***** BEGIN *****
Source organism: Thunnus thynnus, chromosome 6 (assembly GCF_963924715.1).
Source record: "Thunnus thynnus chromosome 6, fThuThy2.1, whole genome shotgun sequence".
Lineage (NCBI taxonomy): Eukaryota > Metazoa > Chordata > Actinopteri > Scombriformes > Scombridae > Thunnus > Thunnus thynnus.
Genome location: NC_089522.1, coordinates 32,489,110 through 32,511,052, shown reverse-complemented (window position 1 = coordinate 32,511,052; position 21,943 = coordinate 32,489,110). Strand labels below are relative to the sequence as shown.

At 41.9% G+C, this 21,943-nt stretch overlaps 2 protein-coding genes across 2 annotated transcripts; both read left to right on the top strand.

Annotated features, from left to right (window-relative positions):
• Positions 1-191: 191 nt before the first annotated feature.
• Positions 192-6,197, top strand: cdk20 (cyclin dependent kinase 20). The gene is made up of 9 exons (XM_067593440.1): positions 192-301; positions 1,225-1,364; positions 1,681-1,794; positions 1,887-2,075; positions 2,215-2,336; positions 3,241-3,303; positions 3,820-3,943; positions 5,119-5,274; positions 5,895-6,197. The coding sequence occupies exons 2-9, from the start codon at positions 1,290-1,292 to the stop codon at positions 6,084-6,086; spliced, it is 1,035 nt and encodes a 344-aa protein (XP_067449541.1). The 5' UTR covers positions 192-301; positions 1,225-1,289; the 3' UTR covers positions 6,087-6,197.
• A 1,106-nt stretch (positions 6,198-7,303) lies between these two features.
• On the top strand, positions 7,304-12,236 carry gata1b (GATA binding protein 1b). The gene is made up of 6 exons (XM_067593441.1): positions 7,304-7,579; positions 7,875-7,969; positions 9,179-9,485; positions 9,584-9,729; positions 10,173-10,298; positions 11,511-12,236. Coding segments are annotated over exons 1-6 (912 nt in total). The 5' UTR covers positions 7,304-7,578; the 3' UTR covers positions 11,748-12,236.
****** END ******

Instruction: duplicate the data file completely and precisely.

Source organism: Thunnus thynnus, chromosome 6 (assembly GCF_963924715.1).
Source record: "Thunnus thynnus chromosome 6, fThuThy2.1, whole genome shotgun sequence".
Lineage (NCBI taxonomy): Eukaryota > Metazoa > Chordata > Actinopteri > Scombriformes > Scombridae > Thunnus > Thunnus thynnus.
Genome location: NC_089522.1, coordinates 32,489,110 through 32,511,052, shown reverse-complemented (window position 1 = coordinate 32,511,052; position 21,943 = coordinate 32,489,110). Strand labels below are relative to the sequence as shown.

At 41.9% G+C, this 21,943-nt stretch overlaps 2 protein-coding genes across 2 annotated transcripts; both read left to right on the top strand.

Annotated features, from left to right (window-relative positions):
• Positions 1-191: 191 nt before the first annotated feature.
• Positions 192-6,197, top strand: cdk20 (cyclin dependent kinase 20). The gene is made up of 9 exons (XM_067593440.1): positions 192-301; positions 1,225-1,364; positions 1,681-1,794; positions 1,887-2,075; positions 2,215-2,336; positions 3,241-3,303; positions 3,820-3,943; positions 5,119-5,274; positions 5,895-6,197. The coding sequence occupies exons 2-9, from the start codon at positions 1,290-1,292 to the stop codon at positions 6,084-6,086; spliced, it is 1,035 nt and encodes a 344-aa protein (XP_067449541.1). The 5' UTR covers positions 192-301; positions 1,225-1,289; the 3' UTR covers positions 6,087-6,197.
• A 1,106-nt stretch (positions 6,198-7,303) lies between these two features.
• On the top strand, positions 7,304-12,236 carry gata1b (GATA binding protein 1b). The gene is made up of 6 exons (XM_067593441.1): positions 7,304-7,579; positions 7,875-7,969; positions 9,179-9,485; positions 9,584-9,729; positions 10,173-10,298; positions 11,511-12,236. Coding segments are annotated over exons 1-6 (912 nt in total). The 5' UTR covers positions 7,304-7,578; the 3' UTR covers positions 11,748-12,236.